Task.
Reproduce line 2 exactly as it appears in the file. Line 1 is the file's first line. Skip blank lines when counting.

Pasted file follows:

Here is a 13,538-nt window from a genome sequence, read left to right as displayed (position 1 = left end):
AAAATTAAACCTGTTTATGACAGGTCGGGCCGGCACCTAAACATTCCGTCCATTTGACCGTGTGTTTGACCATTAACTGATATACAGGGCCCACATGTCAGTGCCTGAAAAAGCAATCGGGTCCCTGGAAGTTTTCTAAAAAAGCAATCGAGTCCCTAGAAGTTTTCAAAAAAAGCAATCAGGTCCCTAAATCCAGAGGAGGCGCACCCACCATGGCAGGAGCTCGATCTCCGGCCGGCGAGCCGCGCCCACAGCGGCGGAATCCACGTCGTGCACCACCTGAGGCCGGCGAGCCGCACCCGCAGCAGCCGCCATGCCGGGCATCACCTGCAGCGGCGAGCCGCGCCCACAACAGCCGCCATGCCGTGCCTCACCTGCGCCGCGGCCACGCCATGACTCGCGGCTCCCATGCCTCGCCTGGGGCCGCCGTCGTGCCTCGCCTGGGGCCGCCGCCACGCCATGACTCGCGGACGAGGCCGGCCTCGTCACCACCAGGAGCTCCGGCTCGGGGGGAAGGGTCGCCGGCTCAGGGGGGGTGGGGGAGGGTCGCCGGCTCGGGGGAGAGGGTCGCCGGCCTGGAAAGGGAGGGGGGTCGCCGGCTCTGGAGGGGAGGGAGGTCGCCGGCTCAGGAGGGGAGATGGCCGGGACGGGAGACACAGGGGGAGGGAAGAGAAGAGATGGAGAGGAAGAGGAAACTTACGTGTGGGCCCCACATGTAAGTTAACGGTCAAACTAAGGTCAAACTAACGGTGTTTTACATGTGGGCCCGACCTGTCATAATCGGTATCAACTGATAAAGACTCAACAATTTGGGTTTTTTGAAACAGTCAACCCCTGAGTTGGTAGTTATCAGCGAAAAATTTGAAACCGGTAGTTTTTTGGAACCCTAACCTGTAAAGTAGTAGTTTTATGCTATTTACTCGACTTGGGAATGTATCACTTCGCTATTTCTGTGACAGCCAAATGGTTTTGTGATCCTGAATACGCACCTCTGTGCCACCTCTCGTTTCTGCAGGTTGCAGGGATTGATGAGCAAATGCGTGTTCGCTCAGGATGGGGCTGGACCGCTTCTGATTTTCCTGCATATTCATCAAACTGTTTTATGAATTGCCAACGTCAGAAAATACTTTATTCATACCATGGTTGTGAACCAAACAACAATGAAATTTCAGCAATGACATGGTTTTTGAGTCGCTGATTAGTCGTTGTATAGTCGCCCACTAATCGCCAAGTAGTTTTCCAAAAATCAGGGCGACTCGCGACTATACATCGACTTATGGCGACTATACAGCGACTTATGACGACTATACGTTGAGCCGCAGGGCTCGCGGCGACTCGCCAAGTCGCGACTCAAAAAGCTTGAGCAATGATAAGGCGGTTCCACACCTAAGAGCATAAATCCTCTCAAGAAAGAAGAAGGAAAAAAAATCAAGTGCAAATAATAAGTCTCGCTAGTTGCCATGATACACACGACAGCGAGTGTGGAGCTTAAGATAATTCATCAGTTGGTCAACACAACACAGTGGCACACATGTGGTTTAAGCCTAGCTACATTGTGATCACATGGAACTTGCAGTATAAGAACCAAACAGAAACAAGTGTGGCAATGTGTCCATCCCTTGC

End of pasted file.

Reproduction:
AAAATTAAACCTGTTTATGACAGGTCGGGCCGGCACCTAAACATTCCGTCCATTTGACCGTGTGTTTGACCATTAACTGATATACAGGGCCCACATGTCAGTGCCTGAAAAAGCAATCGGGTCCCTGGAAGTTTTCTAAAAAAGCAATCGAGTCCCTAGAAGTTTTCAAAAAAAGCAATCAGGTCCCTAAATCCAGAGGAGGCGCACCCACCATGGCAGGAGCTCGATCTCCGGCCGGCGAGCCGCGCCCACAGCGGCGGAATCCACGTCGTGCACCACCTGAGGCCGGCGAGCCGCACCCGCAGCAGCCGCCATGCCGGGCATCACCTGCAGCGGCGAGCCGCGCCCACAACAGCCGCCATGCCGTGCCTCACCTGCGCCGCGGCCACGCCATGACTCGCGGCTCCCATGCCTCGCCTGGGGCCGCCGTCGTGCCTCGCCTGGGGCCGCCGCCACGCCATGACTCGCGGACGAGGCCGGCCTCGTCACCACCAGGAGCTCCGGCTCGGGGGGAAGGGTCGCCGGCTCAGGGGGGGTGGGGGAGGGTCGCCGGCTCGGGGGAGAGGGTCGCCGGCCTGGAAAGGGAGGGGGGTCGCCGGCTCTGGAGGGGAGGGAGGTCGCCGGCTCAGGAGGGGAGATGGCCGGGACGGGAGACACAGGGGGAGGGAAGAGAAGAGATGGAGAGGAAGAGGAAACTTACGTGTGGGCCCCACATGTAAGTTAACGGTCAAACTAAGGTCAAACTAACGGTGTTTTACATGTGGGCCCGACCTGTCATAATCGGTATCAACTGATAAAGACTCAACAATTTGGGTTTTTTGAAACAGTCAACCCCTGAGTTGGTAGTTATCAGCGAAAAATTTGAAACCGGTAGTTTTTTGGAACCCTAACCTGTAAAGTAGTAGTTTTATGCTATTTACTCGACTTGGGAATGTATCACTTCGCTATTTCTGTGACAGCCAAATGGTTTTGTGATCCTGAATACGCACCTCTGTGCCACCTCTCGTTTCTGCAGGTTGCAGGGATTGATGAGCAAATGCGTGTTCGCTCAGGATGGGGCTGGACCGCTTCTGATTTTCCTGCATATTCATCAAACTGTTTTATGAATTGCCAACGTCAGAAAATACTTTATTCATACCATGGTTGTGAACCAAACAACAATGAAATTTCAGCAATGACATGGTTTTTGAGTCGCTGATTAGTCGTTGTATAGTCGCCCACTAATCGCCAAGTAGTTTTCCAAAAATCAGGGCGACTCGCGACTATACATCGACTTATGGCGACTATACAGCGACTTATGACGACTATACGTTGAGCCGCAGGGCTCGCGGCGACTCGCCAAGTCGCGACTCAAAAAGCTTGAGCAATGATAAGGCGGTTCCACACCTAAGAGCATAAATCCTCTCAAGAAAGAAGAAGGAAAAAAAATCAAGTGCAAATAATAAGTCTCGCTAGTTGCCATGATACACACGACAGCGAGTGTGGAGCTTAAGATAATTCATCAGTTGGTCAACACAACACAGTGGCACACATGTGGTTTAAGCCTAGCTACATTGTGATCACATGGAACTTGCAGTATAAGAACCAAACAGAAACAAGTGTGGCAATGTGTCCATCCCTTGC